Using macroinvertebrates as bioindicators
Updated: Apr 28, 2021
The Macroinvertebrates simulation gives students an introduction to the practice of using macroinvertebrates to monitor the quality of a freshwater ecosystem. The term macroinvertebrate includes animals without backbones that are large enough to see without a microscope. Worms, insects, and crustaceans are all examples of macroinvertebrates. This simulation uses twelve different animals.
The simulation has two river ecosystems and macroinvertebrates can be collected from each of these separately. Each time the user clicks on the "Click here to collect macroinvertebrates" area, a sampling of organisms will appear in the collection tray. At this point students can count the organisms and record their data. They can continue to collect to increase their sample size. As with most simulations on this site there is a randomized component so each student/group will get slightly different data from the activity.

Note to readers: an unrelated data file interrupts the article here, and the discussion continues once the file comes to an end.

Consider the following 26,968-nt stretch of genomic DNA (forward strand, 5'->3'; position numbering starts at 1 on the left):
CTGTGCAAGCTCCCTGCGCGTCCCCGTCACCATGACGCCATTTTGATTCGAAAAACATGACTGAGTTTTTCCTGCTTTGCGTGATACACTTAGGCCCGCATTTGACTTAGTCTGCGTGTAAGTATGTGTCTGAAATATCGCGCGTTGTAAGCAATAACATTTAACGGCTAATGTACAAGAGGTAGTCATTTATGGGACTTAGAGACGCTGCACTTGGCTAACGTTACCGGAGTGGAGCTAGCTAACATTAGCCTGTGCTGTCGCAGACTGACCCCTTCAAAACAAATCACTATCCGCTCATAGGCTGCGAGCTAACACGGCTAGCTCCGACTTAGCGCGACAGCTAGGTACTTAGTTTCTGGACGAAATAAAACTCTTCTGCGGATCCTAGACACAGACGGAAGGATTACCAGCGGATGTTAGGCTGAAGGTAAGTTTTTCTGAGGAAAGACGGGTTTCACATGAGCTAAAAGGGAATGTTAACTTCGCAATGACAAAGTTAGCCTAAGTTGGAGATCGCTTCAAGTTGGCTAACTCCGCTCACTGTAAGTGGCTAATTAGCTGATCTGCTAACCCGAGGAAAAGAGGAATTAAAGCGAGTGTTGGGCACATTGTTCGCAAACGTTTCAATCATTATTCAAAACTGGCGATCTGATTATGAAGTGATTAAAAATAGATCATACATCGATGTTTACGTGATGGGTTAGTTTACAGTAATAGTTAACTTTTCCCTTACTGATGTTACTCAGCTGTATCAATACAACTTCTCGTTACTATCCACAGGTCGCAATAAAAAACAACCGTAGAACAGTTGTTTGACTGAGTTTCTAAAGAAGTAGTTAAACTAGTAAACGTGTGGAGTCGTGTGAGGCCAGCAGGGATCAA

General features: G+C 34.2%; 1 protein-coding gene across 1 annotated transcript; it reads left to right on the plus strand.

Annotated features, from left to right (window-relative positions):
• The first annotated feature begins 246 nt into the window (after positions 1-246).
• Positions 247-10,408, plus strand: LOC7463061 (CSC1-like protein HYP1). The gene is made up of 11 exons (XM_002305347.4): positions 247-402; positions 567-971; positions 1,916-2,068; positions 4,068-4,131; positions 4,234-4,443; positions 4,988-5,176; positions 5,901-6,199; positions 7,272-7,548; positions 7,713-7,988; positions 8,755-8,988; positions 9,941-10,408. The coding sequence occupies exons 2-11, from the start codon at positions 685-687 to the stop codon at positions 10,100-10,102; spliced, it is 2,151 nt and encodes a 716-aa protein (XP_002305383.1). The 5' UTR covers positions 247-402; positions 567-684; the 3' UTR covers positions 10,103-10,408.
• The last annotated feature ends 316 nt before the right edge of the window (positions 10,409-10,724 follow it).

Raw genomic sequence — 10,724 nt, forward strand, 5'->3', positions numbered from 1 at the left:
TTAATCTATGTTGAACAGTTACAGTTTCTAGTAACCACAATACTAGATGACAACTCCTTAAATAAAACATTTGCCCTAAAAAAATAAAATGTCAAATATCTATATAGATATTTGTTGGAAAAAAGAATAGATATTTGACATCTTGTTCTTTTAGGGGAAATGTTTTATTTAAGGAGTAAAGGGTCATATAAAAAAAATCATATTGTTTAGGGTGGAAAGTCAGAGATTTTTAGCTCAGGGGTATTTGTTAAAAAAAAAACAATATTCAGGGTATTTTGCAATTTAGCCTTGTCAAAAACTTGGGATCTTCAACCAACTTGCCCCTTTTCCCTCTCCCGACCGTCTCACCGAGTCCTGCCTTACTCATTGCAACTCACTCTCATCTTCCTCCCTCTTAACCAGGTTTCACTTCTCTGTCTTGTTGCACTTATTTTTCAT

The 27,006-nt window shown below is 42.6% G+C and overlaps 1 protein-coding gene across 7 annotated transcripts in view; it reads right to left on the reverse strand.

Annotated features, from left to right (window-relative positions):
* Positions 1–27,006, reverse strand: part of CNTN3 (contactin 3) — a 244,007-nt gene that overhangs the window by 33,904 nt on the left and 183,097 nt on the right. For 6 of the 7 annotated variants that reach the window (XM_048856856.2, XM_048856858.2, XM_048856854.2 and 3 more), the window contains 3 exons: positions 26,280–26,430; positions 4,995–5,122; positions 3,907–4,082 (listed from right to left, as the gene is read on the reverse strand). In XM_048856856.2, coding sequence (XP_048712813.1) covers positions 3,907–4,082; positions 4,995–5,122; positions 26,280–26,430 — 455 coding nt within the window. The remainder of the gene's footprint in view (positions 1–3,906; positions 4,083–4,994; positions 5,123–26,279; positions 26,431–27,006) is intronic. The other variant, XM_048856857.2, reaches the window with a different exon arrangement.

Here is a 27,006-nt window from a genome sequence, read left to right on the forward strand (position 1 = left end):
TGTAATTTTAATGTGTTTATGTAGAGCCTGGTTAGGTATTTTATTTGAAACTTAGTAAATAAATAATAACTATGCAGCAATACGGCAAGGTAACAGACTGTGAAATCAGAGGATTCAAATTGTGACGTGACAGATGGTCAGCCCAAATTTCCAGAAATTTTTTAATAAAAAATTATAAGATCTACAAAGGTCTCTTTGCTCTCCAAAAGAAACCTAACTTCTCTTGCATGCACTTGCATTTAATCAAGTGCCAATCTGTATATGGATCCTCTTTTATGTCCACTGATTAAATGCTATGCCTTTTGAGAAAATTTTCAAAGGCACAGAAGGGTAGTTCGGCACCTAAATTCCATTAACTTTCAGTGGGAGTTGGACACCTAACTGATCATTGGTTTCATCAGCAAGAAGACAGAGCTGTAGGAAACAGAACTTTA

There are two main ways this simulation can be used. First, it can be used to practice quantifying biodiversity using a variety of methods, such as Simpson's Diversity Index. This simulation can be used as a freshwater alternative to the forest setting of the Biodiversity simulation. A worksheet is provided that utilizes Simpson's Diversity Index.
Second, Macroinvertebrates can simulate a river quality study using macroinvertebrates as bioindicators. Bioindicators are species that can be used to assess the status of an ecosystem. The worksheet that accompanies this simulation walks students through a fairly simple river quality analysis. While actual field studies often involve slightly more complicated and diverse metrics, this activity gives students an introduction to the process. This simulation can stand on its own as an in-class activity, or it can be used to introduce the process before doing an actual assessment in the field.
In the river assessment activity, students will identify the organisms collected by groups. Group I is pollution sensitive, Group II is somewhat pollution tolerant, and Group III is pollution tolerant. As pollution in the environment increases the proportion of pollution tolerant species in the environment will increase, which is why this method can be used to assess and compare water quality. To perform the analysis students will need to find percents and use a chart to assign values to each group.